Since it hadn't snowed any more and the roads were reportedly to be in good shape, I finally started my car and drove to the Senior Center, only to find that it is closed for the second day in a row. A small group of diehard hikers began to filter into the parking lot. We stood around trying to decide what we might do. Al and I both had a gym workout in our possible scenarios. I noticed that those who were left might come up with something they might want to do today, if the reluctant ones (that would be Al and me) decided to blow off hiking for the day.

As I drove away from the lot, I could see the half-dozen of them huddled together, probably coming up with something that I am glad I didn't attempt. I just called Chris, whose husband was one of the diehards, and she said they went to Lake Padden and walked the upper trails behind the lake. He was back before noon, and ate his lunch at home. So they didn't do anything terribly challenging, and I could probably have gone with them, but frankly, I was happy with my own little foray out into the snowy environment, and now I'm safe at home. It's starting to snow again. The forecast says to expect a "wintry mix" for awhile.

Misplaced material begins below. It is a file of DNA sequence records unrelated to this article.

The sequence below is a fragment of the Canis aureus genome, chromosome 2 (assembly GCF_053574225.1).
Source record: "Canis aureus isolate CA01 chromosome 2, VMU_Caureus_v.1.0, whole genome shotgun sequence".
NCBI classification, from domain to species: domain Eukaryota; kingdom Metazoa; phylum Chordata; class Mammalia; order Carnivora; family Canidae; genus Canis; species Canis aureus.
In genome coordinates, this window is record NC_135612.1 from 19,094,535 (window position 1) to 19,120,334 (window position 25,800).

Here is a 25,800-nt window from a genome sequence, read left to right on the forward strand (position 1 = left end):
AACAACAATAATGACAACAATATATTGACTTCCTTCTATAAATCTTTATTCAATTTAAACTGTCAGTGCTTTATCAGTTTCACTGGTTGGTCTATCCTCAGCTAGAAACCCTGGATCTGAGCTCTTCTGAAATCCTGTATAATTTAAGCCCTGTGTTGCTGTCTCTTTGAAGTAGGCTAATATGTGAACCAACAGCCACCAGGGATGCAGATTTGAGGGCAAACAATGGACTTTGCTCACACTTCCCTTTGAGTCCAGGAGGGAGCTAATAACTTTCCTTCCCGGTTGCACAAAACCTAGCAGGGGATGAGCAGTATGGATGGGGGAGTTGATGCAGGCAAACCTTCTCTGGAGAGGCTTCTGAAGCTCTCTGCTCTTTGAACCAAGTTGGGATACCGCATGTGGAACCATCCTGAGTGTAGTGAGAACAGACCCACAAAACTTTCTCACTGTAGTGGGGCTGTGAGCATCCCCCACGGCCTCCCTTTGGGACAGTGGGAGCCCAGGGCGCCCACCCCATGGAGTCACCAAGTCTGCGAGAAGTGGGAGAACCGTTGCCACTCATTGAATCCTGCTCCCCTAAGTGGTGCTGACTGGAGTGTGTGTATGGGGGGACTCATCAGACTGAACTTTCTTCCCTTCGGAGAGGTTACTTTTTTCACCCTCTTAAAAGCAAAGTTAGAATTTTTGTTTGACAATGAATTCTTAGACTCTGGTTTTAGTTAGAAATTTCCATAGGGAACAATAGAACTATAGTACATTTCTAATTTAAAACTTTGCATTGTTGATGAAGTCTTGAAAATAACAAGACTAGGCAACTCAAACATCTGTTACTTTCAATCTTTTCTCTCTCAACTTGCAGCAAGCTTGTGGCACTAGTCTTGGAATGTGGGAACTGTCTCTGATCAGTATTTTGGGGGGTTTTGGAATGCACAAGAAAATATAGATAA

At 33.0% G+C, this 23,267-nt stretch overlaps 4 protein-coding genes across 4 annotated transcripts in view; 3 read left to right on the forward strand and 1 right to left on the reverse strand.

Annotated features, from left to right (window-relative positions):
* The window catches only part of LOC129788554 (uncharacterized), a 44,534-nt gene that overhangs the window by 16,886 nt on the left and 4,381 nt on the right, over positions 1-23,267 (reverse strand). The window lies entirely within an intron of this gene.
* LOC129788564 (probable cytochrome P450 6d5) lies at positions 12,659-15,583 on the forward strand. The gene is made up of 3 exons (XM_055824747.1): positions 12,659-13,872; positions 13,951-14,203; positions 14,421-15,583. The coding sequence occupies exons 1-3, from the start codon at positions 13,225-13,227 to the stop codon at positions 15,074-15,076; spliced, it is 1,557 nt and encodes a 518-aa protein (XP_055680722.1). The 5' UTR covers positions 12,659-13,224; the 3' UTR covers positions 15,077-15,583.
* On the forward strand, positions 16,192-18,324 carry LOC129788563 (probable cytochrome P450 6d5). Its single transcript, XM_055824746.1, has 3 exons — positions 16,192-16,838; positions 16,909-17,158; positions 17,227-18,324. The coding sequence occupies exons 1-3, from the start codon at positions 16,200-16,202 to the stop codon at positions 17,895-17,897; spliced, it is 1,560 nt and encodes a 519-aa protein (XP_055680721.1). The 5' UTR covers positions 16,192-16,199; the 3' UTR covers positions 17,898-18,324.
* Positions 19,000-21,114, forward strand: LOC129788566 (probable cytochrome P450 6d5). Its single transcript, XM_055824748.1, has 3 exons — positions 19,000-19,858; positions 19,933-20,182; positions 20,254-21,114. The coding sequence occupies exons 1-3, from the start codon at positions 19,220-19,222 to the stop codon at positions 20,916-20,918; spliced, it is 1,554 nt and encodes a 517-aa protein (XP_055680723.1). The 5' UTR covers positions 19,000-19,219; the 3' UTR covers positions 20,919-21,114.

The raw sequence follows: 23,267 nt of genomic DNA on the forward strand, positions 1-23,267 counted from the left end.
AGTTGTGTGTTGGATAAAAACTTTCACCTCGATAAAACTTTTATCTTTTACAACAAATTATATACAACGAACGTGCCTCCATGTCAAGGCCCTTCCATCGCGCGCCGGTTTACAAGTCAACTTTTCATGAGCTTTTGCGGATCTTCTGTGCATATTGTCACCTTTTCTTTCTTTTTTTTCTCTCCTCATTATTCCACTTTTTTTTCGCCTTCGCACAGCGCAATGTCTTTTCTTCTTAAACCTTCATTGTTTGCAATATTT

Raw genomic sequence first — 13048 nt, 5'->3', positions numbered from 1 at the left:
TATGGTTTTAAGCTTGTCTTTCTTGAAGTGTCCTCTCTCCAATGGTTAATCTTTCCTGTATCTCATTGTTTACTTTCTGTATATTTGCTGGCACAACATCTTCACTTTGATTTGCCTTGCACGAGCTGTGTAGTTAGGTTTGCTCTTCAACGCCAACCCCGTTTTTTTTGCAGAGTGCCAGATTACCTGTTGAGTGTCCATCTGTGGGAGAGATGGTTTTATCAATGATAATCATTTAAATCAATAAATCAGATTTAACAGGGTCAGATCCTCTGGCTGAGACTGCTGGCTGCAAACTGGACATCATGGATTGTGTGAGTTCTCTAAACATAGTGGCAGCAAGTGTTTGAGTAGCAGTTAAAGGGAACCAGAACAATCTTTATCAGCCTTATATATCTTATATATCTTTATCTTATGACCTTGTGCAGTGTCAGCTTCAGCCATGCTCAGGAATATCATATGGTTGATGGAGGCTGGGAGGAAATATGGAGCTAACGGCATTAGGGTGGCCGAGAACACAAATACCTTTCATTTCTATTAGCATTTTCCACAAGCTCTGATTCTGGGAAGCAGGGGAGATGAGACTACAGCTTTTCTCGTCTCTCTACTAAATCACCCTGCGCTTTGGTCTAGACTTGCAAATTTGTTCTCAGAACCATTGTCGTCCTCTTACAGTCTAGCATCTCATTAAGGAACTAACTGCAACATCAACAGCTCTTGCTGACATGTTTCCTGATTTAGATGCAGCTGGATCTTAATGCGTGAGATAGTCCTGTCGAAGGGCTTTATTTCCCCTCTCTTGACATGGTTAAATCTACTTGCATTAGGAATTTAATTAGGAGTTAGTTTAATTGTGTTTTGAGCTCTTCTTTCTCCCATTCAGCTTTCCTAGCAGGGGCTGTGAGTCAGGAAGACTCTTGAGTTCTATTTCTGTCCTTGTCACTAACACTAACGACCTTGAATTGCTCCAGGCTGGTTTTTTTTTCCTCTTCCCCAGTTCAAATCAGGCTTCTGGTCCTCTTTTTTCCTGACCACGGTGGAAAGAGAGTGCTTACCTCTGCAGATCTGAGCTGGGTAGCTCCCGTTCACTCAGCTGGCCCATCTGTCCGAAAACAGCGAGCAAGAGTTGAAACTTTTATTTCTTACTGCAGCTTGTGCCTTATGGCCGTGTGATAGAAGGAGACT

One of my favorite websites, Astronomy Picture of the Day, had this wonderful picture of something called nacreous clouds a few days ago. Here's what they look like:
Mother-of-pearl clouds
An excerpt from the website:
These polar stratospheric clouds, also known as nacreous and mother-of-pearl clouds, are formed of small water droplets of nearly uniform size. When the Sun is in the right position and, typically, hidden from direct view, these thin clouds can be seen significantly diffracting sunlight in a nearly coherent manner, with different colors being deflected by different amounts. 
Now that is beautiful, and much nicer to look at than old crusty snow that isn't any fun for old fogeys like me to drive around in. Tomorrow I'll head to my yoga class and hopefully make up for having missed my usual Thursday hike.

Monday, January 13, 2020

Changeable winter weather

Saturday morning at sunrise
This past Saturday, I joined the walking group, the ladies plus one, in front of Adagio's coffee shop. I went in to use the facilities before we took off on our short walk in the rain and snapped this picture. It had been raining for days and days, and frankly it seemed to be normal to have rain, along with moderately mild temperatures.

Then we got a real change in the weather yesterday: the temperatures dropped precipitously and all the rain changed to heavy snow. We are much farther north than Seattle, and the cold air from Canada came to us first, and the cold north wind picked up. This morning when I woke, not knowing what to expect when I looked outside, I was surprised to see that not much snow had fallen, but the temperature had dropped more than 20 degrees F. I put on all my winter weather gear, my headlamp so I could see any patches of ice, and set out for the bus, a half mile away. It wasn't bad at all, except for that awful windchill. I was happy for every bit of warm clothing I had on.